Goulburn Valley Fly Fishing Centre
Go Home to GVFFC
Upcoming Events, trips and Workshops at Goulburn Valley Fly Fishing Centre
Stay with us in our lakeside cottage at thornton eildon alexandra victoria
Learn to fly fish for beginners
Guiding and Tuition
Streamcraft Lessons
Drift boat and raft trips fly fishing
Fly fishing in New Zealand with goulburn valley fly fishing centre
Montana fly fishing trips with GVFFC
Fly fishing in New Zealand with goulburn valley fly fishing centre
Purchase a fly fishing Gift Certificate from GVFFC
Learn to tie trout flies at our Fly Tying Workshop
Secondary school activity week fly fishing at Goulburn Valley Fly Fishing Centre
Visit our shop
Click to visit Antony's Blog for the latest fishing reports

Click to visit Antony's Blog for the latest fishing reports

Download free fly fishing videos and reports
Read a fly fishing article
Learn to tie flies
Learn about local insects
Our location with instructions on how to find us
Our facilities including lodge, private waters and accommodation
Meet the guides - Antony, David and Geoff and read media releases and reviews on our company
Contact us today!
Send us your feedback
Request an info pack from GVFFC

join our mailing list
* indicates required

Goulburn Valley Fly Fishing Centre

subscribe to gvffc rss feed Click here to learn about GVFFCs fly fishing gift certificates

Click here to request an information kit from Goulburn Valley Fly Fishing Centre including brochure and promo DVD

Nymph Fishing on the Goulburn

As the season draws to a close and the river level drops due to declining demands for irrigation, nymph patterns come into their own. The lower river levels and reduced water velocity enable anglers to easily access large areas of the river that are inaccessible during the summer months. Areas of mixed weed and gravel bottom in water from knee to waist deep are ideally suited to prospecting with a nymph.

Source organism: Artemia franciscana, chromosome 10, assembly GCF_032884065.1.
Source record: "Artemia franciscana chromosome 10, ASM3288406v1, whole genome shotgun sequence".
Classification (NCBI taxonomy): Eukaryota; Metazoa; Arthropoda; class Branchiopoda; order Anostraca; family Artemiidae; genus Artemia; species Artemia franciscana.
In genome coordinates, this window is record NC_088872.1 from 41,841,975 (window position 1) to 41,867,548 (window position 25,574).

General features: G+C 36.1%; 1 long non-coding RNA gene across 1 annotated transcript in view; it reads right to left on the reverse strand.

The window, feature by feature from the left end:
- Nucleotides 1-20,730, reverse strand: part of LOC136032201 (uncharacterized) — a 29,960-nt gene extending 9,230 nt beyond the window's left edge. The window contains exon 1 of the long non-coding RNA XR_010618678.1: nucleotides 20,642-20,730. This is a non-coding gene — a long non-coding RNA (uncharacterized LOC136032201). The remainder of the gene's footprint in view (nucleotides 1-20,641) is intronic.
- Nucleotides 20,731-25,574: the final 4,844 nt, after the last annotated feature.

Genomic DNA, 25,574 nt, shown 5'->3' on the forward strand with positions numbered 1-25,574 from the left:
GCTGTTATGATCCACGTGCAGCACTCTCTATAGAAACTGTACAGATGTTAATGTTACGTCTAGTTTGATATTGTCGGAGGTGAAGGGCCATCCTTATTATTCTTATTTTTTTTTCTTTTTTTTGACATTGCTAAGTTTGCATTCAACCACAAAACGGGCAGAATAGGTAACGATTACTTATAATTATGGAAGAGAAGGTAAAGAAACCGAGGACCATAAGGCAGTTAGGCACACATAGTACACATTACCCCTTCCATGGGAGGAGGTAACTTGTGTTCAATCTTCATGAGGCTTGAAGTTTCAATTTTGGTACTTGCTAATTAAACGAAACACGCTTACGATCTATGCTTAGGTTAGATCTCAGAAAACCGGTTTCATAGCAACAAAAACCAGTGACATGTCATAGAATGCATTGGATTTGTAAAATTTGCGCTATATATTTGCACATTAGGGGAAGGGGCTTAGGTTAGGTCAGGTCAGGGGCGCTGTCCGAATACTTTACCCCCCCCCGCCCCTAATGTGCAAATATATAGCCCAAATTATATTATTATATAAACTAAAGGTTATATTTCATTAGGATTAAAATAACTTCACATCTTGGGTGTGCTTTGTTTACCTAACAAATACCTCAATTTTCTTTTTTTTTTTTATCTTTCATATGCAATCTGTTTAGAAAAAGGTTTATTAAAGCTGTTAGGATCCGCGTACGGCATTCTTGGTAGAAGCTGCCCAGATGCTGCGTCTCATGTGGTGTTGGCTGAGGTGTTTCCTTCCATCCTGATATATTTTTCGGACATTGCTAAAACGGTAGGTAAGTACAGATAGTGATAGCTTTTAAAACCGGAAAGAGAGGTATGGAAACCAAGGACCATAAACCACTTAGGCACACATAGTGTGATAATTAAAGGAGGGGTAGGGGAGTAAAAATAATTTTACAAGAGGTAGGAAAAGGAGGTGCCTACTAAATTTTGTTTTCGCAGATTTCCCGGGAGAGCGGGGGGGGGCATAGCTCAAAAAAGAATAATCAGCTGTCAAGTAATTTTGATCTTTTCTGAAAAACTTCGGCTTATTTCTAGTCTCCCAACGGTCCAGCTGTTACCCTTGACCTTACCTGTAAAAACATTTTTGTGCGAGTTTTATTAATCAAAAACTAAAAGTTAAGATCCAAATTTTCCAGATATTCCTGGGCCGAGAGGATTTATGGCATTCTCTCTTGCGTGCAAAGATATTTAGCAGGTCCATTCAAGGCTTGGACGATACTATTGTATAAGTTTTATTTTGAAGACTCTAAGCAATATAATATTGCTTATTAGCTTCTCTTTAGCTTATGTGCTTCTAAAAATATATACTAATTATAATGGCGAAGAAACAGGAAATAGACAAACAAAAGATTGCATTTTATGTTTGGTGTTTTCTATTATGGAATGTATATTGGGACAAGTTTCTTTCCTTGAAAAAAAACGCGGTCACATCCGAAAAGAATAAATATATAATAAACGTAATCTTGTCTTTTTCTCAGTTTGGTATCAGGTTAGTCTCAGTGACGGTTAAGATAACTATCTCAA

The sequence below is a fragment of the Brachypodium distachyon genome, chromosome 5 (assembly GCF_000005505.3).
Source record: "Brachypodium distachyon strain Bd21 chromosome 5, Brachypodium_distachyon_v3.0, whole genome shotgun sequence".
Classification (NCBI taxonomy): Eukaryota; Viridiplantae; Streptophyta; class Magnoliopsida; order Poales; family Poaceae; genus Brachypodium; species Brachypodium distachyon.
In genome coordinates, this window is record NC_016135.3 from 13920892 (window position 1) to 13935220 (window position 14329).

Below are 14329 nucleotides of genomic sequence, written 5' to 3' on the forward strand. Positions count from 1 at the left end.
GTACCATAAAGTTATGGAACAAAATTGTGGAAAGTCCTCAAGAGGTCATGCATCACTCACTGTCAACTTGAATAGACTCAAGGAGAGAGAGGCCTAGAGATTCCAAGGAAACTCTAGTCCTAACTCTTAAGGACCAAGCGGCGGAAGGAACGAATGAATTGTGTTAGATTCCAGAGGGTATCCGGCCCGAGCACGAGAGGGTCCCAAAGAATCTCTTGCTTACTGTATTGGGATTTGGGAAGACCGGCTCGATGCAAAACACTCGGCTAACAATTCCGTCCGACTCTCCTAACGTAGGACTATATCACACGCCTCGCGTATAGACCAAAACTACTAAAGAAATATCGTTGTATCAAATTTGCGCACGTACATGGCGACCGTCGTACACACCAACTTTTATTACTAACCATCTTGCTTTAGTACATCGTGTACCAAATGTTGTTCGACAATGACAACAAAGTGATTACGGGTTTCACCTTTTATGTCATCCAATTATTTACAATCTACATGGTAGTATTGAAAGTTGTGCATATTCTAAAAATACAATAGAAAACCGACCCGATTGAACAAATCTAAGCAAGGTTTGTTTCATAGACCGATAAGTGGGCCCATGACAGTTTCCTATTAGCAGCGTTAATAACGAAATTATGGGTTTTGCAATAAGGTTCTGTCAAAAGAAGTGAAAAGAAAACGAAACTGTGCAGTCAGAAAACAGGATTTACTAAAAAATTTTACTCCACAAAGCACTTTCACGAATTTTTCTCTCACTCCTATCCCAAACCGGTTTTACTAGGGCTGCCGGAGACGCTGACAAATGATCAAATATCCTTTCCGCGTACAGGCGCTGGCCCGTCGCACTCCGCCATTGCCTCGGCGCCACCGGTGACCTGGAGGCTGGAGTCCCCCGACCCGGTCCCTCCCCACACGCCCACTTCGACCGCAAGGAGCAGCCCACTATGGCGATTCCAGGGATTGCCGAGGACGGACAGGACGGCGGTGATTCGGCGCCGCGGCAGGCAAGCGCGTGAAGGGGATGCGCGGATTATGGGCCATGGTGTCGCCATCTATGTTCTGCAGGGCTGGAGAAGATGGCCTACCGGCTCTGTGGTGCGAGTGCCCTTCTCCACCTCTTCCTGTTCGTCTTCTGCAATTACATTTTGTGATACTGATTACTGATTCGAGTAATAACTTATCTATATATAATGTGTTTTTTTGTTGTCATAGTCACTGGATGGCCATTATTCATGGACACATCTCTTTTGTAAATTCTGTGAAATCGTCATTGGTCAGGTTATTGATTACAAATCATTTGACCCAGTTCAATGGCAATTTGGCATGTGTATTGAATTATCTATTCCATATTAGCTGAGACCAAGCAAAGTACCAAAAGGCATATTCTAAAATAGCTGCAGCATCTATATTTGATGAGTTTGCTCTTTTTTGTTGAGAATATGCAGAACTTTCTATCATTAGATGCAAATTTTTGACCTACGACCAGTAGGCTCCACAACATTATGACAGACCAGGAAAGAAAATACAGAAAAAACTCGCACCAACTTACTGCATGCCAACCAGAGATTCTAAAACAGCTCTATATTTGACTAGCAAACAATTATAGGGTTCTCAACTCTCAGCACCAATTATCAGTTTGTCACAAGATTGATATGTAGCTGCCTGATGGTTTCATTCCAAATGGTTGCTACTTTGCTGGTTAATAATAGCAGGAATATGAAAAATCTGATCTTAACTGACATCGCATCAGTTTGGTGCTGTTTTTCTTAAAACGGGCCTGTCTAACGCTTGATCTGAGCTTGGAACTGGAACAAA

At this time of year the terrestrials are but a memory and the remaining hatches are thin and sporadic. Sure there are some notable exceptions, and if you have the good fortune to be on the water when one of these occur switch to a dry fly and make hay whilst the duns drift.
But exceptions aside, surface activity at this time of year can be a bit hit and miss. The trout are still feeding of course, feeding on what makes up something like 80% of there diet, sub-aquatic invertebrates. Most of the time trout are feeding on bugs in the water rather than on bugs on the water so effectively fishing a nymph can make the difference between a pleasant day on the river with some casting practice, and a pleasant day on the river with a couple of fish caught and released.

The nymph is a very versatile pattern and on any given day I'd use any, or all, of the methods outline below depending on the sort of water I'm fishing. Of course if I happen across some rising fish I'll switch over to the dry quicker than you can say "influence of photoperiod on invertebrate drift densities", but I'm still more a pragmatist than purist. Like most I've constructed my own arbitrary, unreasonable and totally subjective conceptions of what constitutes "flyfishing", whilst trying to remain tolerant and open to the perspectives of others. I do draw the line at "glow-bugs" and any "nymph" referred to as a "bomb" that would in fact be more effectively and comfortably fished with threadline gear. These I hold to be satanic devices of pure malevolent evil and those who use them are surely going straight to hell. Yeah that's right, that place where massive trout rise to duns all day long just scant metres beyond casting range. I've experienced that often enough to not want to take any risks with eternity thank you very much.

Passive drift.